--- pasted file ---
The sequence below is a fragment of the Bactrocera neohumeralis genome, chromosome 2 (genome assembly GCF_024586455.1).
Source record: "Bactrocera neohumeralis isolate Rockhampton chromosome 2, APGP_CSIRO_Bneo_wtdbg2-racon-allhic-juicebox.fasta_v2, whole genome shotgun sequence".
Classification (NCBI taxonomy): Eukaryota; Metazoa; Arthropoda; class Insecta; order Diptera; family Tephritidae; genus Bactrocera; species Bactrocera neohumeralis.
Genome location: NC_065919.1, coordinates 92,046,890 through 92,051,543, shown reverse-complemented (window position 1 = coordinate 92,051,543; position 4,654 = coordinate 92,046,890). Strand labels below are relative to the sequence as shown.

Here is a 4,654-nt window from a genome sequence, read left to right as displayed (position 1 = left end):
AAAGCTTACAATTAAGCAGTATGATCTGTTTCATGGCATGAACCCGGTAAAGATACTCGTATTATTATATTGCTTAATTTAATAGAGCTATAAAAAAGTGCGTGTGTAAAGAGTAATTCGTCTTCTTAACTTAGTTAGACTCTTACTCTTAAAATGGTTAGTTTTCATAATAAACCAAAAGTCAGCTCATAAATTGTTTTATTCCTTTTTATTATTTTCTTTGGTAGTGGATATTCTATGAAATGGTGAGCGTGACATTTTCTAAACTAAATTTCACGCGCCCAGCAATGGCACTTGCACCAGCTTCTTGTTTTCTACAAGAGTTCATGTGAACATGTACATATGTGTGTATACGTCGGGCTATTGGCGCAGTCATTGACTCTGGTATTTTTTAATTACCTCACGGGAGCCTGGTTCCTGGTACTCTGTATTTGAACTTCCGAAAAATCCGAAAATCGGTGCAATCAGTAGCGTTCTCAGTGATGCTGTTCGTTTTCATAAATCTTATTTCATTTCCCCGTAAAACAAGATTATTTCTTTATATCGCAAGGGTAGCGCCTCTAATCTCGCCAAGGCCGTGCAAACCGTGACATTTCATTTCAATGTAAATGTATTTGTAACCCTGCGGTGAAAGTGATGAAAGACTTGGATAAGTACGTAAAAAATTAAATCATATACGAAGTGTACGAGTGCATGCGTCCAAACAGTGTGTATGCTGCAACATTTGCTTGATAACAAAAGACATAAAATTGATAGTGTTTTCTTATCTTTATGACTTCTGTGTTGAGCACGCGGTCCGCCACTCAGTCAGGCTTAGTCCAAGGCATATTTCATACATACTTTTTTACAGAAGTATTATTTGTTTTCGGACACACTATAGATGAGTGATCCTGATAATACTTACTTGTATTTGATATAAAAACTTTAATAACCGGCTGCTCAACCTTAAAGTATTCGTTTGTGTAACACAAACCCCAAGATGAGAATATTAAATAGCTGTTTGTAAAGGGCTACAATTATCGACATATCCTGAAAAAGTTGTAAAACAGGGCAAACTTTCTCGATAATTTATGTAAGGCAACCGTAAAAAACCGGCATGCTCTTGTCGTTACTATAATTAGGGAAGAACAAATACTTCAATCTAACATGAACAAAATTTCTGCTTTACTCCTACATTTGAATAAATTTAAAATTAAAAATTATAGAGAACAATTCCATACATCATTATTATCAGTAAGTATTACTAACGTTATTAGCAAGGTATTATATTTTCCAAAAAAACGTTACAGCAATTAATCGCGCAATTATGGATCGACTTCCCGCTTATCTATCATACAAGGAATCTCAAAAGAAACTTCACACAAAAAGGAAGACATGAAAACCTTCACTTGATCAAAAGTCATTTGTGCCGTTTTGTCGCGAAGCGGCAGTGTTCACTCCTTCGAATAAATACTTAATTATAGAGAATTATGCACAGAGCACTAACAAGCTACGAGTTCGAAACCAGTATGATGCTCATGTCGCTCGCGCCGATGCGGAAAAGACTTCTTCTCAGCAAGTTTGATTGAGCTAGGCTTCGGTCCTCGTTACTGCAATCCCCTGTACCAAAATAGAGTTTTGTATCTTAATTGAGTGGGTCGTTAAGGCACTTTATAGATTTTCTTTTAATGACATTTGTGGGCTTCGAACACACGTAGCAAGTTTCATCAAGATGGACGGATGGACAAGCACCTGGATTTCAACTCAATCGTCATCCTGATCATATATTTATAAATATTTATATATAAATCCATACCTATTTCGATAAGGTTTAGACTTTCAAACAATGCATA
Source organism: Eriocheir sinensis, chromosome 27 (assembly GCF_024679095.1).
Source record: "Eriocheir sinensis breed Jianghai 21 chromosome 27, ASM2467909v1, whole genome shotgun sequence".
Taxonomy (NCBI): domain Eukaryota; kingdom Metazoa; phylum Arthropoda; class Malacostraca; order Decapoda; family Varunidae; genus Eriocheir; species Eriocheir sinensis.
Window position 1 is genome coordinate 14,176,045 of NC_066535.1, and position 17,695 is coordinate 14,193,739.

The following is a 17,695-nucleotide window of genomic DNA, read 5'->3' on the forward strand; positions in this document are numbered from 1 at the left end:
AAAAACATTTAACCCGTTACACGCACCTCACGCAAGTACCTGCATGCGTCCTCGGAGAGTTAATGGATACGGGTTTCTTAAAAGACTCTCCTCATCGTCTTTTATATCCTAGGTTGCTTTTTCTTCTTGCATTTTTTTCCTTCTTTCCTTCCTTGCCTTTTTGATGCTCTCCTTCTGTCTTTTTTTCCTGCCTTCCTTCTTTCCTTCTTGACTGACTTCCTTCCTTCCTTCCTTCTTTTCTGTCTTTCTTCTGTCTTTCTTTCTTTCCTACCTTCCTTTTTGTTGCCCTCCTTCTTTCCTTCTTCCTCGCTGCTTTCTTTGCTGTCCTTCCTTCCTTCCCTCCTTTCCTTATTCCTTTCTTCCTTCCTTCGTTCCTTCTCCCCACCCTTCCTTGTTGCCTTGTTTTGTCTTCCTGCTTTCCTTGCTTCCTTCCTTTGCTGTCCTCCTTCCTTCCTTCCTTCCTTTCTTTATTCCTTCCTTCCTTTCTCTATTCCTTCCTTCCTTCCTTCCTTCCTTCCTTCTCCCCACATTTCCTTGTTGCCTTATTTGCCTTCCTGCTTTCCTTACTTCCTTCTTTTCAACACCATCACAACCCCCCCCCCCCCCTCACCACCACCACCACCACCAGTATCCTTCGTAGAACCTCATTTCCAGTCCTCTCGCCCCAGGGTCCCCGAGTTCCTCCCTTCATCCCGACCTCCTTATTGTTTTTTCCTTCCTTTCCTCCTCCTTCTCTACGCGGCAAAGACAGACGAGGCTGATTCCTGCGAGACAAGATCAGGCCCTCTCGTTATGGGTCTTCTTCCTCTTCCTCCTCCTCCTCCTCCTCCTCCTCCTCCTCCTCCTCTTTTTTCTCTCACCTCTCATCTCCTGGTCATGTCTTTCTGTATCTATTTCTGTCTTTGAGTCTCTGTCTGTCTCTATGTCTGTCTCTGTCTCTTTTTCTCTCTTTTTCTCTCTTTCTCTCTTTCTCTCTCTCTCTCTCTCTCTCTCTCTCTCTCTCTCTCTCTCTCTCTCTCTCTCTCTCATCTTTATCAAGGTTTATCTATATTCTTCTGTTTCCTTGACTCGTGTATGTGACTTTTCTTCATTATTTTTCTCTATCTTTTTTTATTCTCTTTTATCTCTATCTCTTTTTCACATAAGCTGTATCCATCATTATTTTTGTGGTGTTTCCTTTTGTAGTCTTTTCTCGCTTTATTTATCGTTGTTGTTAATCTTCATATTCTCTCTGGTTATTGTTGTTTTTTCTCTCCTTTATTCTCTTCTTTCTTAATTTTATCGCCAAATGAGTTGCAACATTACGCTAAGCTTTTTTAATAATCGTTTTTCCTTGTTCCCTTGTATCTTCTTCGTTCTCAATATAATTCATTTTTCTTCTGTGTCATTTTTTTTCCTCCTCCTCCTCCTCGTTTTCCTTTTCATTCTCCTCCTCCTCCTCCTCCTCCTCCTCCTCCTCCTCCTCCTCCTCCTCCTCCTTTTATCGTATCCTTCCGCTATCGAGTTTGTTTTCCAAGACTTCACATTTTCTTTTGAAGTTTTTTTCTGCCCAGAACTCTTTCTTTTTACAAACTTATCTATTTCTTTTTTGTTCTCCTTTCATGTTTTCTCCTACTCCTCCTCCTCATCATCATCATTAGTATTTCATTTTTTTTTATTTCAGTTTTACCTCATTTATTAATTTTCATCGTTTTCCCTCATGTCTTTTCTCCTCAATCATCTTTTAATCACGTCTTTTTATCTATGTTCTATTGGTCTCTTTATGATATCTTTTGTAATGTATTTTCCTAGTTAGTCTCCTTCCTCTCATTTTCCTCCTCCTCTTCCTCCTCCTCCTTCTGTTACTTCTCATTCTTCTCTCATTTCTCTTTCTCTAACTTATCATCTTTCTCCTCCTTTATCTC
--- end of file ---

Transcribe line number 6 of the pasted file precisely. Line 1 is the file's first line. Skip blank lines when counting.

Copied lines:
AAAGCTTACAATTAAGCAGTATGATCTGTTTCATGGCATGAACCCGGTAAAGATACTCGTATTATTATATTGCTTAATTTAATAGAGCTATAAAAAAGTGCGTGTGTAAAGAGTAATTCGTCTTCTTAACTTAGTTAGACTCTTACTCTTAAAATGGTTAGTTTTCATAATAAACCAAAAGTCAGCTCATAAATTGTTTTATTCCTTTTTATTATTTTCTTTGGTAGTGGATATTCTATGAAATGGTGAGCGTGACATTTTCTAAACTAAATTTCACGCGCCCAGCAATGGCACTTGCACCAGCTTCTTGTTTTCTACAAGAGTTCATGTGAACATGTACATATGTGTGTATACGTCGGGCTATTGGCGCAGTCATTGACTCTGGTATTTTTTAATTACCTCACGGGAGCCTGGTTCCTGGTACTCTGTATTTGAACTTCCGAAAAATCCGAAAATCGGTGCAATCAGTAGCGTTCTCAGTGATGCTGTTCGTTTTCATAAATCTTATTTCATTTCCCCGTAAAACAAGATTATTTCTTTATATCGCAAGGGTAGCGCCTCTAATCTCGCCAAGGCCGTGCAAACCGTGACATTTCATTTCAATGTAAATGTATTTGTAACCCTGCGGTGAAAGTGATGAAAGACTTGGATAAGTACGTAAAAAATTAAATCATATACGAAGTGTACGAGTGCATGCGTCCAAACAGTGTGTATGCTGCAACATTTGCTTGATAACAAAAGACATAAAATTGATAGTGTTTTCTTATCTTTATGACTTCTGTGTTGAGCACGCGGTCCGCCACTCAGTCAGGCTTAGTCCAAGGCATATTTCATACATACTTTTTTACAGAAGTATTATTTGTTTTCGGACACACTATAGATGAGTGATCCTGATAATACTTACTTGTATTTGATATAAAAACTTTAATAACCGGCTGCTCAACCTTAAAGTATTCGTTTGTGTAACACAAACCCCAAGATGAGAATATTAAATAGCTGTTTGTAAAGGGCTACAATTATCGACATATCCTGAAAAAGTTGTAAAACAGGGCAAACTTTCTCGATAATTTATGTAAGGCAACCGTAAAAAACCGGCATGCTCTTGTCGTTACTATAATTAGGGAAGAACAAATACTTCAATCTAACATGAACAAAATTTCTGCTTTACTCCTACATTTGAATAAATTTAAAATTAAAAATTATAGAGAACAATTCCATACATCATTATTATCAGTAAGTATTACTAACGTTATTAGCAAGGTATTATATTTTCCAAAAAAACGTTACAGCAATTAATCGCGCAATTATGGATCGACTTCCCGCTTATCTATCATACAAGGAATCTCAAAAGAAACTTCACACAAAAAGGAAGACATGAAAACCTTCACTTGATCAAAAGTCATTTGTGCCGTTTTGTCGCGAAGCGGCAGTGTTCACTCCTTCGAATAAATACTTAATTATAGAGAATTATGCACAGAGCACTAACAAGCTACGAGTTCGAAACCAGTATGATGCTCATGTCGCTCGCGCCGATGCGGAAAAGACTTCTTCTCAGCAAGTTTGATTGAGCTAGGCTTCGGTCCTCGTTACTGCAATCCCCTGTACCAAAATAGAGTTTTGTATCTTAATTGAGTGGGTCGTTAAGGCACTTTATAGATTTTCTTTTAATGACATTTGTGGGCTTCGAACACACGTAGCAAGTTTCATCAAGATGGACGGATGGACAAGCACCTGGATTTCAACTCAATCGTCATCCTGATCATATATTTATAAATATTTATATATAAATCCATACCTATTTCGATAAGGTTTAGACTTTCAAACAATGCATA